24min
Statisticians win $20 million to address shoddy forensic science methods
Funding will extend 5-year-old effort to make crime-solving techniques more rigorous
45min
Universal basic income seems to improve employment and wellbeing
Finland's two-year test of universal basic income has concluded that it doesn't seem to disincentivise working, and benefits recipients' mental and financial wellbeing
59min
NEJM study shows drug saves lives of kids fighting deadly immune disease
After 20 years of trying, modern medicine remains unable to lower the roughly 40% mortality rate for the severe childhood immune disease called HLH (hemophagocytic lymphohistiocytosis), which damages vital organs and tissues. Now, researchers report in the New England Journal of Medicine treating patients with a new drug that saved kid's lives with less toxicity and fewer side effects. Researchers
1h
How we might recharge an electric car as it drives
Stanford engineers demonstrate a technology that could one day be scaled up to power a car moving down the road. In the nearer term, the system could soon make it practical to wirelessly recharge robots as they move around in warehouses and on factory floors — eliminating downtime and enabling robots to work almost around the clock.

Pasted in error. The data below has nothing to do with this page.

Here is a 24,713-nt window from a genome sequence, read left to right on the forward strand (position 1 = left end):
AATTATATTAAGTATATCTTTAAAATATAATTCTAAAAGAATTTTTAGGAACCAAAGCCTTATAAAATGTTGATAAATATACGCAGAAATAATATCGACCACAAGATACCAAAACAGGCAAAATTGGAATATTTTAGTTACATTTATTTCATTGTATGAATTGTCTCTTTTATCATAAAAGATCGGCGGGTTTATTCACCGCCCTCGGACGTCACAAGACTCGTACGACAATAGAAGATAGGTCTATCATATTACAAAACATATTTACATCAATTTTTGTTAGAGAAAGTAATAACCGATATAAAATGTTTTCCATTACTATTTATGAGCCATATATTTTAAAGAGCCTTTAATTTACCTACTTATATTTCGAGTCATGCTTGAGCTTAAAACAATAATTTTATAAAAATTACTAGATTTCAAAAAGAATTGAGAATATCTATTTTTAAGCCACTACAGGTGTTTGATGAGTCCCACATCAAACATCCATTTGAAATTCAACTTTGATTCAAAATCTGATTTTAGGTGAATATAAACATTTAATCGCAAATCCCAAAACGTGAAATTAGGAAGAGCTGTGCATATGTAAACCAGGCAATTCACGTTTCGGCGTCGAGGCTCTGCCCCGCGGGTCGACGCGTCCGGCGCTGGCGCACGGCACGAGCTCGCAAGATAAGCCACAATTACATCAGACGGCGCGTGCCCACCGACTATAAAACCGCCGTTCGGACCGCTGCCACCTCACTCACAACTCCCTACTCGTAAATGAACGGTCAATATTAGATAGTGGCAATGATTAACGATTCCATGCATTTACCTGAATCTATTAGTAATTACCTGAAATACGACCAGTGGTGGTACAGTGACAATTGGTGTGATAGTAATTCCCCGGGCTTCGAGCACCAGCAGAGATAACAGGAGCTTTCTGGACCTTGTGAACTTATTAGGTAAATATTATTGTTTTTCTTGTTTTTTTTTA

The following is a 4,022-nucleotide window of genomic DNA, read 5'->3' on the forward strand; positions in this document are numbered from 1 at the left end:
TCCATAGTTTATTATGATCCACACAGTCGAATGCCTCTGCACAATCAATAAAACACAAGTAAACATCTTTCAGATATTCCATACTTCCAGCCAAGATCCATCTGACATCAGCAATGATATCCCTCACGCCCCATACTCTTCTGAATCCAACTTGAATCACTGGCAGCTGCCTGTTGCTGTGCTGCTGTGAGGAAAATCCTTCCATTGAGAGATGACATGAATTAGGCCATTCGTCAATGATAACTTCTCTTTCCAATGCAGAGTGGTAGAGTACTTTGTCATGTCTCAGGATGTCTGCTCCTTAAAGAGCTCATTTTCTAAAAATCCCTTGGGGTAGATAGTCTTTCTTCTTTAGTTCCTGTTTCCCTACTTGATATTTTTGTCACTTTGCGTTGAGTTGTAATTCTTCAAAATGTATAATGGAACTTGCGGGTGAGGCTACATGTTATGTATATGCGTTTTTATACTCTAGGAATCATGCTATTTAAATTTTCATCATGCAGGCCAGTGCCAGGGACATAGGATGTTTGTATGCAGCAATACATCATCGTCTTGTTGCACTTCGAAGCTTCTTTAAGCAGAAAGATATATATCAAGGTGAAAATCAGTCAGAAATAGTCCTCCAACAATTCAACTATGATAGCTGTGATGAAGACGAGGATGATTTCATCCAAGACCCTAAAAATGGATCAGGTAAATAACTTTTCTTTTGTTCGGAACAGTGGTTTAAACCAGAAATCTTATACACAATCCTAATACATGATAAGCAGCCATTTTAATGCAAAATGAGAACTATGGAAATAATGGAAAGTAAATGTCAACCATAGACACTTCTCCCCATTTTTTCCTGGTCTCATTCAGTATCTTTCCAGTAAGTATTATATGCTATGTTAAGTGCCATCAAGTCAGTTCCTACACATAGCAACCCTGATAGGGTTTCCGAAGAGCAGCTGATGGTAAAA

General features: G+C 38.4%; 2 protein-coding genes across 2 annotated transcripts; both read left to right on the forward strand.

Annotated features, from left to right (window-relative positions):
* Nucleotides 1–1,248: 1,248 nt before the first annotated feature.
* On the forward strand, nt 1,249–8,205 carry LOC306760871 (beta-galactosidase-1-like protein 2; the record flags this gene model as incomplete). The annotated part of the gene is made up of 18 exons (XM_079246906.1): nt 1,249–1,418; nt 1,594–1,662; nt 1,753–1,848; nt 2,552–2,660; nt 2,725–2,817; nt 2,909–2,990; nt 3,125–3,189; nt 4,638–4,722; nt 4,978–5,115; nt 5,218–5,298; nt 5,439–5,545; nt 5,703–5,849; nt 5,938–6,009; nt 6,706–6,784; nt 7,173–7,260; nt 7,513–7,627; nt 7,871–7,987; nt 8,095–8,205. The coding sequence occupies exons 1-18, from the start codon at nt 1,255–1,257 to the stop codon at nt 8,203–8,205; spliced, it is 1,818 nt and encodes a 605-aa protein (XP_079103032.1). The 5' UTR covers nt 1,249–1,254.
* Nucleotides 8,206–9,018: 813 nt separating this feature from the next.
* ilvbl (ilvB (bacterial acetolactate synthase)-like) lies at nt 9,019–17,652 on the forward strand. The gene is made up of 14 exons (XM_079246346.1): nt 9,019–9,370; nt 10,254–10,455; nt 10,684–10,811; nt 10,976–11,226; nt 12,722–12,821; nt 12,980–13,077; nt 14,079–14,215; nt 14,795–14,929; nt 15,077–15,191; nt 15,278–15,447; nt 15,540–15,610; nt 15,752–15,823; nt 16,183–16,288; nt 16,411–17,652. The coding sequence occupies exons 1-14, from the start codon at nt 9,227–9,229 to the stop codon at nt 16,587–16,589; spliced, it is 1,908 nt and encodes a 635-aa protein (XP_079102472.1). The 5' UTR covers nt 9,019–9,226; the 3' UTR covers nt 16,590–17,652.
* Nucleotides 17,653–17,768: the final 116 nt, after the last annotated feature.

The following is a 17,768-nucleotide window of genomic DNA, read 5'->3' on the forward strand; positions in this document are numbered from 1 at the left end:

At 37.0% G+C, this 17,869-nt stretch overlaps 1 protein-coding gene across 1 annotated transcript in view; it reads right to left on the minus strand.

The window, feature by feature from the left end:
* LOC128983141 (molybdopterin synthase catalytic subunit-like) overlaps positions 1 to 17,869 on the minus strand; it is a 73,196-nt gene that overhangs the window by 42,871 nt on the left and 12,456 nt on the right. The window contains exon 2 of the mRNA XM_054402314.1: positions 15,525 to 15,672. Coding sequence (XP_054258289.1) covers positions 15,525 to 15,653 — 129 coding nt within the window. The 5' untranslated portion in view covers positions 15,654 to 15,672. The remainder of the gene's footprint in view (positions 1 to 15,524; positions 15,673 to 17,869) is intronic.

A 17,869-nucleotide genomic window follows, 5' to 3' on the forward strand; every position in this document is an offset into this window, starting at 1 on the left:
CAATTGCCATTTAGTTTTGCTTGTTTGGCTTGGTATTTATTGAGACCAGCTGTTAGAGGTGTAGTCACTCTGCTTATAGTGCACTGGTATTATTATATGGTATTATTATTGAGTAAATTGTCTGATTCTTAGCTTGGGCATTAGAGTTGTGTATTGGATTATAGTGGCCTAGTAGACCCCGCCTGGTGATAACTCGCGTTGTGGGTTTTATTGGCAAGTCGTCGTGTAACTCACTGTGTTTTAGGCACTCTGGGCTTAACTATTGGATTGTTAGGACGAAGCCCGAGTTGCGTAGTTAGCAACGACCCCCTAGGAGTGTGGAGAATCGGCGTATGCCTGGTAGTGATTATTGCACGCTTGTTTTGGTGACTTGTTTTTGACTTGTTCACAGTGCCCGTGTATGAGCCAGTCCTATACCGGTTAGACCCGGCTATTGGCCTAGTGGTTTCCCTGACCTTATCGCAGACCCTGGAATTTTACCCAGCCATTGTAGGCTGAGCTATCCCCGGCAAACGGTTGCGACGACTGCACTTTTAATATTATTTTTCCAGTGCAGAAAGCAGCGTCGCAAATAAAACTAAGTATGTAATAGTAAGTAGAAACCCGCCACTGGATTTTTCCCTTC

1h
Police stop fewer black drivers at night when a 'veil of darkness' obscures their race
After analyzing 95 million traffic stop records, filed by officers with 21 state patrol agencies and 35 municipal police forces from 2011 to 2018, a Stanford-led research team concluded that 'police stops and search decisions suffer from persistent racial bias.'
1h
Nyt studie: Coronavirusset er muteret til at være mere smitsom
PLUS. En mutation i coronavirussets 'kroge' har ført til en mere smitsom udgave, som på verdensplan hurtigt spredte sig hurtigere end den oprindelige, skriver en gruppe forskere i en ny rapport.